Having said that, we keep striving to grow 4 wheeler segments, automotive and non-automotive exports as well. Infact Exports on a consolidated basis is 20% of our sales today. So 2-wheeler segment may remain the dominant segment, the scale may get tempered a bit as we make more progress on others.
3. SEVERAL MARQUEE BRANDS HAVE GOT ADDED THIS YEAR. BMW, VOLKWAGEN, NISSAN TO NAME A FEW, APART FROM THE JOHN DEERE WIN LAST YEAR.
Kindly elaborate on what these wins mean for Suprajit, and your plans to get a greater share of the customers spend.
These are very important wins. John Deere was added last year, we have been able to execute on initial orders and have significantly strengthened the relationship. Others are at initial order stages. We are executing them to the best of our ability and we see no reason why we cannot penetrate each of these accounts much deeper. We have been successful in getting their attention after pursuing (some of them) for 5 years!
Look at this also from the point of view of these marquee OEMs. They are also not interested in entertaining a vendor relationship unless it is expected to reach a certain size in the next 5-10 years, its simply not worth their while. Why are they seriously looking at emerging market players like us. The reasons are threefold.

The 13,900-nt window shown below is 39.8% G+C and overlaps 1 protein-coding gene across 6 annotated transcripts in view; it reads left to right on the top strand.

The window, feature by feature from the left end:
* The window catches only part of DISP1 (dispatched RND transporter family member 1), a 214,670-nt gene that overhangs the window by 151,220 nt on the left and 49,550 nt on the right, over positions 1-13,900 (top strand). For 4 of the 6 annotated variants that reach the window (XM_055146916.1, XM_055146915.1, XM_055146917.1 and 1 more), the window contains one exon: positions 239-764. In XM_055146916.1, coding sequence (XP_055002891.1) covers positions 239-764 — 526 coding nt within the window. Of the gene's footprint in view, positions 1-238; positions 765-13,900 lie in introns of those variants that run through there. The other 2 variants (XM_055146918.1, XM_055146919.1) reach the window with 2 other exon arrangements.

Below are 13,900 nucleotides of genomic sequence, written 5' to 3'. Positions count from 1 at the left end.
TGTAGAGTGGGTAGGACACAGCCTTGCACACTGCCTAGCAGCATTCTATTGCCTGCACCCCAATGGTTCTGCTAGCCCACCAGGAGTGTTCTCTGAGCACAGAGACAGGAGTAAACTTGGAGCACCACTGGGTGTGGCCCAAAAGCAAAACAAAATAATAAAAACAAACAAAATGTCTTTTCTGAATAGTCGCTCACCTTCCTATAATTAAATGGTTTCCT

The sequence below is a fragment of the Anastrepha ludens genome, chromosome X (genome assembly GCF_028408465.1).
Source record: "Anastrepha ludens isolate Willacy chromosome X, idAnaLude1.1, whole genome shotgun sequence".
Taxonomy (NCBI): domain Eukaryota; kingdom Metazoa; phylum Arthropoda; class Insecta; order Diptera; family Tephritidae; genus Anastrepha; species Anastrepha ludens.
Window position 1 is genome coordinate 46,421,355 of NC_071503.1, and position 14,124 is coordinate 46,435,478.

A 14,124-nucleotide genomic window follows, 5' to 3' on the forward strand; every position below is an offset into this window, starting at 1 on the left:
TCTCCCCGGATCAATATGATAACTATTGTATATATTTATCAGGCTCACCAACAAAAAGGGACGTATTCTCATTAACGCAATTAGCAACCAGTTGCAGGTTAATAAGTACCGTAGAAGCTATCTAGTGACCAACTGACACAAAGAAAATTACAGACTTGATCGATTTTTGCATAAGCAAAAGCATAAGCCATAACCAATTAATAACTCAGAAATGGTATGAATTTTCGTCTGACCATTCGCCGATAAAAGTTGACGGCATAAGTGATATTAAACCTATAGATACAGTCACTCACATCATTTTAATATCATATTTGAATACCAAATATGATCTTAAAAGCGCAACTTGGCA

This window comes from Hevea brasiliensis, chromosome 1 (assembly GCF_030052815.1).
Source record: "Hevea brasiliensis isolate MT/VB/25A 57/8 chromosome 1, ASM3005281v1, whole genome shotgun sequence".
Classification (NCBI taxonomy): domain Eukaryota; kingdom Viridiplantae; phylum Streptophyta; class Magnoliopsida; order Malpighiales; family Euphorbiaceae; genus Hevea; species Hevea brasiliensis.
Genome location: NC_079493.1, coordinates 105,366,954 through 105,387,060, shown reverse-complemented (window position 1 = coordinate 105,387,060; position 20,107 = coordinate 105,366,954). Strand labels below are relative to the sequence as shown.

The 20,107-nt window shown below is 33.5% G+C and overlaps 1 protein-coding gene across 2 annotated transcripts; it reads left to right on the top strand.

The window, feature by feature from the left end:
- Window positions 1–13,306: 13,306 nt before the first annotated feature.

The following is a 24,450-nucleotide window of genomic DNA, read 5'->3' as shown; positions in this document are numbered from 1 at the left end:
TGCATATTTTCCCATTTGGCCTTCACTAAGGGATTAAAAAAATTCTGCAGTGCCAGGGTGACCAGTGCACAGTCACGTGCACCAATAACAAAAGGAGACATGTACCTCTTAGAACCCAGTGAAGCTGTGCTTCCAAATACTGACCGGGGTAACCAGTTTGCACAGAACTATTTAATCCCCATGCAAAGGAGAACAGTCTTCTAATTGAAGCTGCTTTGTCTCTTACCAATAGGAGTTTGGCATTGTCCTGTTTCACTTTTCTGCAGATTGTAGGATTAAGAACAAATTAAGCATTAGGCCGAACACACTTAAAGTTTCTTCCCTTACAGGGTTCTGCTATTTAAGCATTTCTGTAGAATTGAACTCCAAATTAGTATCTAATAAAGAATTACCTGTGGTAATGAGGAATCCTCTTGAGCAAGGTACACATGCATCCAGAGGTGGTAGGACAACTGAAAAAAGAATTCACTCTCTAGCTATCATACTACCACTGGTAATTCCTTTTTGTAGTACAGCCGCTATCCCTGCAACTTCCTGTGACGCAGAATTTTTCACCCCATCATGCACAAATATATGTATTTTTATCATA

a) Geographical de-risking – while developed markets are flat, growth is coming from emerging markets like China, India – if they are to have a long term presence and strong growth from these markets – they want local players in emerging markets as partners
b) Lower costs – even though something like automotive cables are a very small fraction in the overall vehicle cost (and hitherto ignored), many of these OEMS were bleeding – under tremendous pressure to cut costs – and small cost savings all add up!
c) India Plan – Most OEMs now have an India presence or India Plan up their sleeves. We are seen as part of that India Plan!
International players like Dura, Ficosa, Samyong, Ning Bo, Pangio and Hi-Flex in the exports market. What kind of competition you face in these accounts and from where? If possible kindly indicate the level of competitive/pricing advantages you enjoy over these global suppliers?
Ning Bo and Pangio are Chinese players and strong competition. Dura is also very strong in their markets. They have also set up factories in China and other emerging markets. Competition is strong, we are all competing. They win some and we are winning some.
4. CABLE SPENDS OF MAJOR CUSTOMERS VS SUPRAJIT CURRENT VS SUPRAJIT POTENTIAL
||Annual cable Sales
||potential in 2-3 yrs